I’ve been using the Belkin Boost Charge Pro 2-in-1 stand, but any physical stand that charges via MagSafe should work.
I like how everything flows in StandBy mode. If I receive a notification while the clock is on screen, my phone displays a simple animation that transitions between the two. If I want to change up the StandBy screen, I can swipe up to select a different style or layout. It can display my photos and live activities, too. When it’s dark (like when you’re sleeping) the StandBy screen turns red, reminiscent of a red light in a darkroom for developing photos.
Another delightful feature is Stickers in Messages. Though message stickers aren’t new, iOS 17 brings many more of them, including emoji stickers. These are useful when you want to be more specific with your expression rather than just responding to a message with a Tapback thumbs up, thumbs down, heart, laugh, question mark or exclamation points.
iMessage apps are no longer located above the keyboard. Instead, they now have their own dedicated menu, which is where you’ll find the Stickers section. Tap the plus sign button on the bottom left of the Messages app to pull it up, and then select Stickers. A Stickers tray pops up with tabs for all your existing iMessage stickers, another tab for emoji stickers and, my favorite, one for customized stickers. And it’s the customized stickers that are truly amazing.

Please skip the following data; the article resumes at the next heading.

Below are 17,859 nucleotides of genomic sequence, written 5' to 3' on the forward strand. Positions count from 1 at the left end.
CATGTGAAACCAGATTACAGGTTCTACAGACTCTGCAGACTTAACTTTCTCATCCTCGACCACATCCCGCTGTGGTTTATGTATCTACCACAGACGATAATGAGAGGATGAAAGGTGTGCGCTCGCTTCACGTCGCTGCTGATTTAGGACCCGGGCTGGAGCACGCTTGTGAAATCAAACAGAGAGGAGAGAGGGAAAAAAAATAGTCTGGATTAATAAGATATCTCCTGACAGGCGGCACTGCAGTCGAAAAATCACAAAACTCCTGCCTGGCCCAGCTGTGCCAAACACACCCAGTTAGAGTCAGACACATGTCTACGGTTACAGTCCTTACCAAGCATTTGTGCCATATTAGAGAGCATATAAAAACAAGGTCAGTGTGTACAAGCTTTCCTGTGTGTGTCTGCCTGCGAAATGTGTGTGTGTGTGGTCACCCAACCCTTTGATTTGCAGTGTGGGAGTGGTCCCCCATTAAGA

To make a new one, I tapped the Stickers drawer’s plus sign, selected a photo and tapped the Add Sticker button. The subject of my photo was then lifted out of the picture and transformed into a sticker, while the original photo remained unchanged. From there, I could add an effect right away or edit the sticker later. And it’s now saved in my Stickers’ drawer for future use.
You can use a live photo to make an animated sticker, which might now be the best part of Stickers. This is addictive, and I foresee a future where there are hundreds, thousands, millions(?) of customized animated stickers being sent between iPhones. I exaggerate, but you’ll see once you try it. I have definitely bombarded most of my friends with a bunch of these already.
iOS 17 intuitive improvements
In iOS 17, Apple improved a number of existing features and added a number of new tools that make using your iPhone more intuitive and easier. One of these is the ability to swipe to reply in the Messages app. Inline replies are nothing new, and they definitely help keep group threads from turning into a mess. But being able to swipe to respond to a specific message in iOS 17 is something I can’t believe we haven’t had before. It seems quite obvious.